Questions are being asked about the extent to which superannuation funds will need to more closely tailor their intra-fund advice offerings following the High Court’s decision which clearly defined the difference between “general” and “personal” advice.
The High Court provided that clarity by dismissing an appeal by Westpac against a Full Federal Court decision that the bank breached the Corporations Act by actively conducting a sales campaign aimed at rolling customers into Westpac products.
Westpac claimed the conversations between its personnel and the superannuation fund members fell within the framework of general advice. The High Court disagreed and upheld the view that it falls under the heading of personal advice.
In the words of ASIC Commissioner, Danielle Press “By clarifying the distinction between tailored, quality, personal advice in the customer’s interest, and general advice given via a sales campaign, today's judgment will provide clear guidance to those financial institutions that develop campaigns to sell financial products through direct approaches to retail clients”.
However, on ASIC’s current interpretation of intra-fund advice, the High Court’s decision may not be relevant, with the regulator having said that it regards intra-fund advice as limited personal advice. What is more, it has stipulated that Section 99F of the Superannuation Industry (Supervision) Act 1993 specifies that “intra-fund advice cannot cover advice on whether a member should consolidate their superannuation holdings into one account”.
A key finding in the High Court judgement was that there was a pre-existing relationship between each member and Westpac and that the bank already held some of the members’ superannuation.
“Westpac gave financial product advice to each member which was intended to influence them in making a decision in relation to a particular financial product, namely, membership in one of the Funds, in circumstances where a reasonable person might expect Westpac to have considered one or more of the member's objectives, financial situation and needs,” the High Court decision said.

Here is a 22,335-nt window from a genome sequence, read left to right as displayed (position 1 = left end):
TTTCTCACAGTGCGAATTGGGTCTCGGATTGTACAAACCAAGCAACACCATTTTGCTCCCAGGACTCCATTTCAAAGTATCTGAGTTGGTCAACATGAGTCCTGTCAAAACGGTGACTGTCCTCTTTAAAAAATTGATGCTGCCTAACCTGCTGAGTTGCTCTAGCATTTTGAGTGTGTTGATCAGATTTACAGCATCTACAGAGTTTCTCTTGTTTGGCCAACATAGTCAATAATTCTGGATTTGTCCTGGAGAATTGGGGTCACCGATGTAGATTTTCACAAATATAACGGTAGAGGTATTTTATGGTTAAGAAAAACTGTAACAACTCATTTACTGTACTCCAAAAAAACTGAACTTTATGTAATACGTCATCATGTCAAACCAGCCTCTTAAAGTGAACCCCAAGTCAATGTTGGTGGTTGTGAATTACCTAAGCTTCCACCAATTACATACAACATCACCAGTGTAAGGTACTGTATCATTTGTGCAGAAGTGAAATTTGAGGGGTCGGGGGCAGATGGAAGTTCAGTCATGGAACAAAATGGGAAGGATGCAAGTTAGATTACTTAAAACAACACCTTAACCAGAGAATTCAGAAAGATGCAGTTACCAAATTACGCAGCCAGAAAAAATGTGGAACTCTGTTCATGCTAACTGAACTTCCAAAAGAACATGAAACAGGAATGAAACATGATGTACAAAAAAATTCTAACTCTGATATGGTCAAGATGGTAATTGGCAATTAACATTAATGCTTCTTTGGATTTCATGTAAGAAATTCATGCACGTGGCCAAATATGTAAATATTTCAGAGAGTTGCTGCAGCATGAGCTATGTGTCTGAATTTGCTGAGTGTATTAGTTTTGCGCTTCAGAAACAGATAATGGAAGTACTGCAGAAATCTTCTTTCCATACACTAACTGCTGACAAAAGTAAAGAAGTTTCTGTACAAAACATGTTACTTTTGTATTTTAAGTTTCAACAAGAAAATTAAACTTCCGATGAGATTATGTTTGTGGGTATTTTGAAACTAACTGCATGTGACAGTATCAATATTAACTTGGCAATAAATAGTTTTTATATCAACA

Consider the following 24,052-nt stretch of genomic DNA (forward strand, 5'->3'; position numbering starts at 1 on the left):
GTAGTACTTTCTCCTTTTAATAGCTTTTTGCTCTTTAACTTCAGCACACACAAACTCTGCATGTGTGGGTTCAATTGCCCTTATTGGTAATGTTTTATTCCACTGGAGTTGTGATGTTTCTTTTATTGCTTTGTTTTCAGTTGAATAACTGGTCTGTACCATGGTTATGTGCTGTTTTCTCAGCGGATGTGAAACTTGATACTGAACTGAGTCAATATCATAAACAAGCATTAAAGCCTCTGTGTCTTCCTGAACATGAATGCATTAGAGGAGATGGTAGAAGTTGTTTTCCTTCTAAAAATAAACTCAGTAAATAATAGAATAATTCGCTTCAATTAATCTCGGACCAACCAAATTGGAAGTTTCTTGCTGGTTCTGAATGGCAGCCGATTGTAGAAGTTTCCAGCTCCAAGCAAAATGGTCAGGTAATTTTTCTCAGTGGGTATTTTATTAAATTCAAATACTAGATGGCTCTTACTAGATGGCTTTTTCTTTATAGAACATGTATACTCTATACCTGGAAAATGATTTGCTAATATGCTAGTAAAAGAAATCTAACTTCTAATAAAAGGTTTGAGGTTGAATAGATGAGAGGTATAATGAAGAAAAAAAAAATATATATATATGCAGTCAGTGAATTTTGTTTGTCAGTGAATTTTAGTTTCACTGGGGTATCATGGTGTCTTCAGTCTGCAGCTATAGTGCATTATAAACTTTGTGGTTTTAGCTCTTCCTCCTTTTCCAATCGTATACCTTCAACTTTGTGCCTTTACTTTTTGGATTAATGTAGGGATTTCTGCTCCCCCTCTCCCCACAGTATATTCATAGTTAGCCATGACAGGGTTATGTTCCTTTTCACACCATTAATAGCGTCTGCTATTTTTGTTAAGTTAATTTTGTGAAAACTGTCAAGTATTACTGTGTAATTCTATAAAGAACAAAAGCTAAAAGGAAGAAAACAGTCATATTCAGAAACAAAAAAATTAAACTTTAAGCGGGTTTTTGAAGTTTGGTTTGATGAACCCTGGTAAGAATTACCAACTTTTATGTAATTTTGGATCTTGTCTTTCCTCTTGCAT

“The subject matter of the advice, the nature of the relationship between Westpac and its members, the purpose and tenor of the calls, and the members' objectives, together with the form, content and context of the financial product advice seen in light of a number of other considerations, compel the conclusion that the financial product advice was personal advice within the meaning of s 766B(3)(b).”
“…where a provider of advice urges the recipient to follow a particular course of action, there is a greater likelihood that a reasonable person might expect the adviser to have considered the recipient's personal circumstances. This observation applies with particular force in the present case, where: the course of action concerns a subject matter of significance to most members (being the consolidation of multiple superannuation accounts); there is a pre-existing relationship of dependence between the adviser and the member (that of trustee and beneficiary),” it said.
“The adviser elicited the member's objectives; and once having been told them, the adviser confirmed those personal objectives through the use of social proofing as being common and relevant objectives.
“As has been said, those circumstances would have conveyed to a reasonable person not only that those personal objectives were considered, but that no other matters needed to be taken into account and no other advice was required before the member made a decision to accept the recommendation and roll over their external superannuation accounts.”